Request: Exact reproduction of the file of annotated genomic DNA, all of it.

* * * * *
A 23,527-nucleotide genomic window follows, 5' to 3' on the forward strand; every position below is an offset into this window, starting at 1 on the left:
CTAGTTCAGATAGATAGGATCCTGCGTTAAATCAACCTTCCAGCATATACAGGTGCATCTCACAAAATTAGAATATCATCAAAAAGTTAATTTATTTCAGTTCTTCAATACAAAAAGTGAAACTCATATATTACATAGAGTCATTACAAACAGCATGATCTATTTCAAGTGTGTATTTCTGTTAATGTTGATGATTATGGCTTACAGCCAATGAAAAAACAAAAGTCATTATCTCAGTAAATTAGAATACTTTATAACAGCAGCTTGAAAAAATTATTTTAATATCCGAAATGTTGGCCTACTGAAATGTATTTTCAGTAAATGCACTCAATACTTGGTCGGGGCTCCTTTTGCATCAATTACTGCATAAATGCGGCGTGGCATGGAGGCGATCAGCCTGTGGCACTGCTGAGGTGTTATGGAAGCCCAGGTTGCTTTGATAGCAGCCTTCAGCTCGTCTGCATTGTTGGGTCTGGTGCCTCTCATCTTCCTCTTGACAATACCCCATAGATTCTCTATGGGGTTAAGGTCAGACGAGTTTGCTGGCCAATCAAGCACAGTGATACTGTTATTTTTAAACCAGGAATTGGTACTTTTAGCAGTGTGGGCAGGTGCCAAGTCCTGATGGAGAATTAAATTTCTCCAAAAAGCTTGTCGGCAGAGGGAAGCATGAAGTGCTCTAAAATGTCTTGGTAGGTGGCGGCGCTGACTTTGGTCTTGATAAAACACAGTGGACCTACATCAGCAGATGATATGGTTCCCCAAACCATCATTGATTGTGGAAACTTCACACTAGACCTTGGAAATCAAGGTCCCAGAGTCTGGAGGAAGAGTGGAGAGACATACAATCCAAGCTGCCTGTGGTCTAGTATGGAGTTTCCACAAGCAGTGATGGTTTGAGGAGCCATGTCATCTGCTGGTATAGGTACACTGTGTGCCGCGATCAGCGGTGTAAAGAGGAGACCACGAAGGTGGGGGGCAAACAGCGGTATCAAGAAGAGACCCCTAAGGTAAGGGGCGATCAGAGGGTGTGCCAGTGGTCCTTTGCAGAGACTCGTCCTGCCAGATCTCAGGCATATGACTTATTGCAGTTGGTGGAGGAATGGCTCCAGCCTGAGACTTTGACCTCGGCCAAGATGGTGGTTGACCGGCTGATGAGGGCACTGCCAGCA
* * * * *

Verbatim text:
A 23,527-nucleotide genomic window follows, 5' to 3' on the forward strand; every position below is an offset into this window, starting at 1 on the left:
CTAGTTCAGATAGATAGGATCCTGCGTTAAATCAACCTTCCAGCATATACAGGTGCATCTCACAAAATTAGAATATCATCAAAAAGTTAATTTATTTCAGTTCTTCAATACAAAAAGTGAAACTCATATATTACATAGAGTCATTACAAACAGCATGATCTATTTCAAGTGTGTATTTCTGTTAATGTTGATGATTATGGCTTACAGCCAATGAAAAAACAAAAGTCATTATCTCAGTAAATTAGAATACTTTATAACAGCAGCTTGAAAAAATTATTTTAATATCCGAAATGTTGGCCTACTGAAATGTATTTTCAGTAAATGCACTCAATACTTGGTCGGGGCTCCTTTTGCATCAATTACTGCATAAATGCGGCGTGGCATGGAGGCGATCAGCCTGTGGCACTGCTGAGGTGTTATGGAAGCCCAGGTTGCTTTGATAGCAGCCTTCAGCTCGTCTGCATTGTTGGGTCTGGTGCCTCTCATCTTCCTCTTGACAATACCCCATAGATTCTCTATGGGGTTAAGGTCAGACGAGTTTGCTGGCCAATCAAGCACAGTGATACTGTTATTTTTAAACCAGGAATTGGTACTTTTAGCAGTGTGGGCAGGTGCCAAGTCCTGATGGAGAATTAAATTTCTCCAAAAAGCTTGTCGGCAGAGGGAAGCATGAAGTGCTCTAAAATGTCTTGGTAGGTGGCGGCGCTGACTTTGGTCTTGATAAAACACAGTGGACCTACATCAGCAGATGATATGGTTCCCCAAACCATCATTGATTGTGGAAACTTCACACTAGACCTTGGAAATCAAGGTCCCAGAGTCTGGAGGAAGAGTGGAGAGACATACAATCCAAGCTGCCTGTGGTCTAGTATGGAGTTTCCACAAGCAGTGATGGTTTGAGGAGCCATGTCATCTGCTGGTATAGGTACACTGTGTGCCGCGATCAGCGGTGTAAAGAGGAGACCACGAAGGTGGGGGGCAAACAGCGGTATCAAGAAGAGACCCCTAAGGTAAGGGGCGATCAGAGGGTGTGCCAGTGGTCCTTTGCAGAGACTCGTCCTGCCAGATCTCAGGCATATGACTTATTGCAGTTGGTGGAGGAATGGCTCCAGCCTGAGACTTTGACCTCGGCCAAGATGGTGGTTGACCGGCTGATGAGGGCACTGCCAGCA